Many cruise lines have strict rules about when you can and cannot book your shore excursions. On top of that, your cancellation window is typically 3 to 30 days before embarkation day. That doesn't leave much room for flexibility or anything that may come up and force you to change your plans. Additionally, their refunds are usually in the form of onboard credit instead of going back onto your credit card.
Even though Alaska shore excursions often sell out quickly and it's tough on the tour operator if they can't fill seats at the last minute, we understand that things happen. At Alaska Shore Tours, we allow cancellations up to 14 days before the tour with a full refund of the tour price.
5. Their "activity levels" are not always very helpful.
Every activity is assigned a level by the cruise line. Unfortunately, these levels are not very descriptive, and for some activities, may be woefully insufficient.
For instance, most cruise lines list both the White Pass train trips and Glacier Point ATV Exploration as easy, but for the former Alaska excursion, you are simply a passenger, while the latter has you piloting your own vehicle.
It's always better to ask, especially if you have any health concerns or mobility issues. Minor issues like stiff knees or a limited range of motion can be unpleasant on an excursion like the Ocean Raft Adventure, even if you are relatively healthy otherwise.
6. The tours booked on the ship are exactly the same as the ones you can book elsewhere.
This is a big one. With very, very few exceptions, you can book the exact same tour off the boat, as you can on the boat. In other words, it is more than possible to do Alaska shore excursions on your own. Often times, you can do so for a cheaper price as well. Exceptions to this rule tend to be the large coach tours, which in Skagway are operated almost exclusively by Holland America Princess Alaska. However, by booking the exact same tour elsewhere, instead of riding in a large coach bus, you'll enjoy a more personalized and smaller group experience in a comfortable mini-coach bus.
You should definitely do your research when selecting your tours, as sometimes "Exclusive to us" can mean something as simple as adding a 10-minute marshmallow roast to the end of a regular tour. Nothing else has changed, except the price!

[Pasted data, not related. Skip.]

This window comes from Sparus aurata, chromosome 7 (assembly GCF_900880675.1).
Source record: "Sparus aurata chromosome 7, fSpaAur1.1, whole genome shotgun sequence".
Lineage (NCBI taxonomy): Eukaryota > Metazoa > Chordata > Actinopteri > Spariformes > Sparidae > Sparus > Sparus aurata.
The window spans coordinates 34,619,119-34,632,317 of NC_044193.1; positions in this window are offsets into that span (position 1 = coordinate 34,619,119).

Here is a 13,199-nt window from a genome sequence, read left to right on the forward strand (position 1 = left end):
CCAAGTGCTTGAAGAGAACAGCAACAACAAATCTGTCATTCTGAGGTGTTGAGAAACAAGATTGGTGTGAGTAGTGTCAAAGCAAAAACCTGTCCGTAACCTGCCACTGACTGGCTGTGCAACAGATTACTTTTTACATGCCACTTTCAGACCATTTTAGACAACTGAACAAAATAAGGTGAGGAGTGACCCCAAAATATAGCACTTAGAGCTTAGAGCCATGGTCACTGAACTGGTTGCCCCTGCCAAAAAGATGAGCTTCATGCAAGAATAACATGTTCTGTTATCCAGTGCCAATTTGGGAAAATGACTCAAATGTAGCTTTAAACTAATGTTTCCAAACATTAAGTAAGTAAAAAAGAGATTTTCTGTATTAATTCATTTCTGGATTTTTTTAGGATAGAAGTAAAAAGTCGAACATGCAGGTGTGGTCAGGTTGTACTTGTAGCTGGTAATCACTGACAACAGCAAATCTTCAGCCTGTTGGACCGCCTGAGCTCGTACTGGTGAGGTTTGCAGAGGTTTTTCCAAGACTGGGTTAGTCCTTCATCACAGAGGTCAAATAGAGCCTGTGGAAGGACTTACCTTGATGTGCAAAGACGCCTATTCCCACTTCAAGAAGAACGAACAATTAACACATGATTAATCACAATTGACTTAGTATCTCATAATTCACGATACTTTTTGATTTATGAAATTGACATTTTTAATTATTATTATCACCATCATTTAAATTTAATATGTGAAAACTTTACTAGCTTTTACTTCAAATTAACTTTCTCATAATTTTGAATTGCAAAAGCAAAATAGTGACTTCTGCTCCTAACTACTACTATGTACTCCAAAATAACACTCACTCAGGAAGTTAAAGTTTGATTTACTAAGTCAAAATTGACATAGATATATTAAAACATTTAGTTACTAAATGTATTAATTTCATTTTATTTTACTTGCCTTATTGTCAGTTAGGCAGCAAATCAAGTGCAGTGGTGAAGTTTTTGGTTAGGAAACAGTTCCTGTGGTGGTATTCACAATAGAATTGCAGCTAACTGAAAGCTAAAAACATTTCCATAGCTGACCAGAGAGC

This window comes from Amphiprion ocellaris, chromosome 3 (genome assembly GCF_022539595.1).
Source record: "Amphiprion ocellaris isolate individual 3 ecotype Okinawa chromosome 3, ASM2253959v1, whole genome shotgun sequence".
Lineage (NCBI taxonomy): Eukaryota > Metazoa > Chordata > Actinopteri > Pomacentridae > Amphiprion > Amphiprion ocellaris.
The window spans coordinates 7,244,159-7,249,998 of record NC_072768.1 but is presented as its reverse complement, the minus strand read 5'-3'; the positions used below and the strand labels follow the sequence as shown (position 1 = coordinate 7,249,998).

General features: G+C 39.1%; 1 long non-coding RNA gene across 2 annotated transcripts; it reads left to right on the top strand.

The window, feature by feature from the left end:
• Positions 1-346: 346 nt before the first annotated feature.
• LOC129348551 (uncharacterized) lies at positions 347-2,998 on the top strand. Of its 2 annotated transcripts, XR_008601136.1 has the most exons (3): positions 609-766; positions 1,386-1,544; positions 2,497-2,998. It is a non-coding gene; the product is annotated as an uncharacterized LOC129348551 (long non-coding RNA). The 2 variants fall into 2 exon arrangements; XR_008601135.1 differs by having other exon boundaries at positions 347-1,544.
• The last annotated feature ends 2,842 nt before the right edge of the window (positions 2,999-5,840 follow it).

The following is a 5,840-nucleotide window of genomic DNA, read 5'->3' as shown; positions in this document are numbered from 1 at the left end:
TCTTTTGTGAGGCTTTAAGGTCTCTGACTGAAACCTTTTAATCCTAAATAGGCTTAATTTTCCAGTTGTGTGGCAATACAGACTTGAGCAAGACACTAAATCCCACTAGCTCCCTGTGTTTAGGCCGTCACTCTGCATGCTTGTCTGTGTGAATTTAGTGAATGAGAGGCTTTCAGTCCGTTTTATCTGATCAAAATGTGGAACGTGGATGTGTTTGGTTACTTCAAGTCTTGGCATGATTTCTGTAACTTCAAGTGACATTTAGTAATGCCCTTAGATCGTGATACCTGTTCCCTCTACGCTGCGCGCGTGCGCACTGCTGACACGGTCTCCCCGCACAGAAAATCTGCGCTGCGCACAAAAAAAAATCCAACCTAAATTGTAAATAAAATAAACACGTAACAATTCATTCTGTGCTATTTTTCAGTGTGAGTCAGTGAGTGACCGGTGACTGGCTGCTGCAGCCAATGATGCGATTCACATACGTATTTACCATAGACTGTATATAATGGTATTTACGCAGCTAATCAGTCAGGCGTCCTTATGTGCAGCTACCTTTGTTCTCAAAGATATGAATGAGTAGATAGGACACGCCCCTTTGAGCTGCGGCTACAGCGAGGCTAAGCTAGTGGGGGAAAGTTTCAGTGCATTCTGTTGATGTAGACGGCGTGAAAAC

7. Some cruise lines impose additional weight/age limits beyond those of the tour company.
This most often happens to families with small children. The family will go on Alaska shore excursions and leave the small ones behind because they didn't meet the age or weight limit. Then they get there and find out that everyone could have participated because the operator's limits are lower.
Some Alaska shore excursions, like the Chilkoot Horseback Adventure, are very strict, while others, like Grizzly Falls Zipline, are more lenient. If you have any doubts, you should contact the operator directly or speak with a tour specialist at Alaska Shore Tours.
8. There might be other tour times available besides those offered on the ship.
Along with limiting the number of spots available, cruise lines and tour operators also collaborate on the departure times that are offered. This means that one ship might offer the Glacier Point Wilderness Safari only at 7:30 am, while another offers it only at 10 am.
If you want to go at a different time, you're out of luck, right? Wrong. Again, check with smaller tour agencies or the tour company itself to see if there is still space on other departures. This is often the case for everything except the most popular tours (which includes Glacier Point - sorry!).
To book or not to book
Hopefully, these tips will help you to "think outside the boat" when booking your shore excursions in Skagway or other cruise ship ports. Whether you book with your cruise line or with an independent agency like us, it's good to know that there are some things you just shouldn't worry about, like missing your boat.
Let us know in the comments if we can help you plan Alaska shore excursions on your own! And if you're looking to learn more about what sets an excursion with an independent company apart from one by the cruise lines, you may want to check out our article on Giving Back to Protect the Last Frontier.